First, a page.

Exclusion, preference, or restriction in access to work and work conditions based on race, gender, age, civil state, unionisation, religion, political opinion, nationality, sexual orientation, disability, or social origin, is prohibited. Protecting maternity and paternity rights, children, or people with disabilities is not considered discrimination.

The legislative process and administration exists to offer workers and employers solutions to conflicts, and such processes should be free, quick, efficient, fair, accessible, impartial, transparent and without “formalisms”.

Chapter 3 – The right to work and the responsibility to work, Articles 25-29

Article 25 states that “the social process of work has, as its main objective, to overcome forms of capitalist exploitation, as well as to produce goods and services that guarantee our economic independence, satisfy human needs, through the just distribution of wealth, and create material, social, and spiritual conditions that allow for the family to be the fundamental space for the integral development of people..”

The “social process of work” should contribute to guaranteeing: independence and national sovereignty, economic sovereignty, human development for a “dignified existence” and economic growth that “allows for the elevation of the standard of living of the population, food sovereignty and security, protection of the environment and the rational use of national resources.  The social process of work is based on “protagonistic and participative democracy, social justice, and the co-responsibility between the state and society to guarantee complete social inclusion and integral human development”.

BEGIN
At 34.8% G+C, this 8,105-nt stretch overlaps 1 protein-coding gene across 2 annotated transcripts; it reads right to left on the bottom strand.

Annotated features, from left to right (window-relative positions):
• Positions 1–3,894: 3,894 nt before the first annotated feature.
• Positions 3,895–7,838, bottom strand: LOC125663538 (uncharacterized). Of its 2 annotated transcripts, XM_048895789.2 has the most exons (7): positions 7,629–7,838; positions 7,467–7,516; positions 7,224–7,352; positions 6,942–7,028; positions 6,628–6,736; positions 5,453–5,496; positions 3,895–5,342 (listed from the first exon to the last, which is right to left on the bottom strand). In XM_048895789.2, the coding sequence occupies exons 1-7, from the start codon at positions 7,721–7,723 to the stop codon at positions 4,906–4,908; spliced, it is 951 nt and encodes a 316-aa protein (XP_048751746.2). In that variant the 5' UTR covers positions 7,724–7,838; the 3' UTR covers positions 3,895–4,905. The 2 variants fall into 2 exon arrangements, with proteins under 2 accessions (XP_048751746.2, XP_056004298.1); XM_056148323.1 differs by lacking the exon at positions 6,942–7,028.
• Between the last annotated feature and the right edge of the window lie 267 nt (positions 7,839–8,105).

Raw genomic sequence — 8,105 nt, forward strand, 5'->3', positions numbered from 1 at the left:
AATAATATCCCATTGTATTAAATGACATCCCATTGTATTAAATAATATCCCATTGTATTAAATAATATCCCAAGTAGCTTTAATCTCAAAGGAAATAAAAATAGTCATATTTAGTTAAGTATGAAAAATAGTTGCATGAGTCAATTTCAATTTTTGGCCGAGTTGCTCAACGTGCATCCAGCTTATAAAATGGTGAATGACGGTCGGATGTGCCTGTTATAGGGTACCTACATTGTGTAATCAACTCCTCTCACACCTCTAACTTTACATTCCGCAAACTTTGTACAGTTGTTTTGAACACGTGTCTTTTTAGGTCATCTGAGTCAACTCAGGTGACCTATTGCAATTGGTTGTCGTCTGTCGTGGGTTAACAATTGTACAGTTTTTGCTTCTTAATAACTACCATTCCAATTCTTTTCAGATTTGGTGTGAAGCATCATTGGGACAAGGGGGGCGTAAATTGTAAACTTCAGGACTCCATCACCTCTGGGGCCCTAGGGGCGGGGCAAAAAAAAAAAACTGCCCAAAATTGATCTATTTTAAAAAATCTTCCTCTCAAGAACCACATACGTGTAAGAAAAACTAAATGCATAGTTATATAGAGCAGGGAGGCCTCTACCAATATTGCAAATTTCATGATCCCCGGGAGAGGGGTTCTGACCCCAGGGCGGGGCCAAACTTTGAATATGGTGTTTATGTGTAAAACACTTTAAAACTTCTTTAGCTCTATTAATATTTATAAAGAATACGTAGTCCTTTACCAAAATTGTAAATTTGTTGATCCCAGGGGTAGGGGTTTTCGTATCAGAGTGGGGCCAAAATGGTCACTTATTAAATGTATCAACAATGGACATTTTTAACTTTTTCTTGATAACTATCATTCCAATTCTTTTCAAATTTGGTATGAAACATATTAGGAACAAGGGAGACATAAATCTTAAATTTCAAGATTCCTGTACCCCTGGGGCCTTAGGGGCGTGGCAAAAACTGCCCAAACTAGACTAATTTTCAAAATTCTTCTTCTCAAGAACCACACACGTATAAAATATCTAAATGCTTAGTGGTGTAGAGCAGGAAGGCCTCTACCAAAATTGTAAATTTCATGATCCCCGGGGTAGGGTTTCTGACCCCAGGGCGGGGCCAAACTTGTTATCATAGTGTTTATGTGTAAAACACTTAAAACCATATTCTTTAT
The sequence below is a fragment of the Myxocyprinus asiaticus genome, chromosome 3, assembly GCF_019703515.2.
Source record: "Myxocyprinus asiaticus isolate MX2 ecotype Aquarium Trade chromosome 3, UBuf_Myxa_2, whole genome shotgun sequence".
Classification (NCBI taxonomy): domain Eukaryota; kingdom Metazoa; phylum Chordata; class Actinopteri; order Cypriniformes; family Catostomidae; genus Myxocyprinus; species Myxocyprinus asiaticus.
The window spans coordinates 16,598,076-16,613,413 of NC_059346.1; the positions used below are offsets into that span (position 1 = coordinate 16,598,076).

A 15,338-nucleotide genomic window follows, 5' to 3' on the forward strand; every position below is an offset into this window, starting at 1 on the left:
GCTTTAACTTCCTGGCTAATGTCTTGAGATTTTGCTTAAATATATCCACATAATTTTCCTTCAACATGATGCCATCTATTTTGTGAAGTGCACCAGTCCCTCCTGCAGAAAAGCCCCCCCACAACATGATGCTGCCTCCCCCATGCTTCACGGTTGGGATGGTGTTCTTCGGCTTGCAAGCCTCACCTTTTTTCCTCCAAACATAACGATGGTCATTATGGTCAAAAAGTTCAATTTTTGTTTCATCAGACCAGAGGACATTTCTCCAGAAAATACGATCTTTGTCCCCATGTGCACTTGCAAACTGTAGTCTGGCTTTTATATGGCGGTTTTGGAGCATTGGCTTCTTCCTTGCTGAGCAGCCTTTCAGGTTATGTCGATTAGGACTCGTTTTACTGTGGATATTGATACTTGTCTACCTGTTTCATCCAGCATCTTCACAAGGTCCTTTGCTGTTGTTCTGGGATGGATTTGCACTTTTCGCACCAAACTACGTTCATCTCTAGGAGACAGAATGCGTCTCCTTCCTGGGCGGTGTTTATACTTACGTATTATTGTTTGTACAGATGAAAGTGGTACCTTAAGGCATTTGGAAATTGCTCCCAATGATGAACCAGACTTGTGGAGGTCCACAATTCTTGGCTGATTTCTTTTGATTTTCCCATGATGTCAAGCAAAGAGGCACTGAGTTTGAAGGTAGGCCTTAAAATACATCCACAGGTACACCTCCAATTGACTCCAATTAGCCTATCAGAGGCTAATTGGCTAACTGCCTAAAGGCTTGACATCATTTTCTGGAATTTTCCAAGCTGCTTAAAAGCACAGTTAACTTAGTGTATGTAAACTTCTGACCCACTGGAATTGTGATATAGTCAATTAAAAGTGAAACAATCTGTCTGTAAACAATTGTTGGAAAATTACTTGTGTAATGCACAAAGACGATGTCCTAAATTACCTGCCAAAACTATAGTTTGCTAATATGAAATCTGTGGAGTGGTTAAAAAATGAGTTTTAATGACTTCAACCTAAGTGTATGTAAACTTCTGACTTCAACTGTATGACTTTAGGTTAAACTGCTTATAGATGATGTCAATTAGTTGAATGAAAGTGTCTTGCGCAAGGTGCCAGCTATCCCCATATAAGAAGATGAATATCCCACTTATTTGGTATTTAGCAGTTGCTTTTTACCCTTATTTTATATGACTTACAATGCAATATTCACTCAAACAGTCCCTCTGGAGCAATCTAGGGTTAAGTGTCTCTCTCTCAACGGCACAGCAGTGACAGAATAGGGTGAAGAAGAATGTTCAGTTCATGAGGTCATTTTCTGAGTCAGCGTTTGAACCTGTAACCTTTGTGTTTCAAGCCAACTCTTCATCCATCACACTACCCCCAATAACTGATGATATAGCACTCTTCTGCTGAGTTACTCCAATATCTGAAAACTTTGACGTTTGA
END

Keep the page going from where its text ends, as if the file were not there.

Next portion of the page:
According to article 26, “Every person as a right to work and the responsibility to work according to their capacity and aptitude, and to obtain a productive occupation, properly paid, and that provides for dignified and decent existence”.

Where there are at least ten workers, 90% or more must be Venezuelan, according to article 27. Payment of foreigners should not exceed 20% of total payments made. Refugees are exempt, and when hiring foreigners, those with Venezuelan children, and those with at least 5 years residency, will be given preference.

The work ministry can authorise exceptions in certain cases, such as when special technical knowledge is required and Venezuelans aren’t available. The exception is based on the condition that employers then train Venezuelans in the area.

Chapter 4 – Worker protection, Articles 30 – 34

No one can be stopped from working, nor obliged to work against their will, and the ministry of work can impede the replacement of a worker who has an occupational illness or reduced capacity, for example.

Children under 14 are no allowed to work, except for in artistic or cultural activities that have been authorised by the corresponding body for protection of children and adolescents.

No one can impede “free transit” by road, or other paths to work centres. In work places, selling and consuming alcohol or drugs, gambling, prostitution, and weapons are prohibited.

Chapter 5 – The right to work, Articles 35 – 50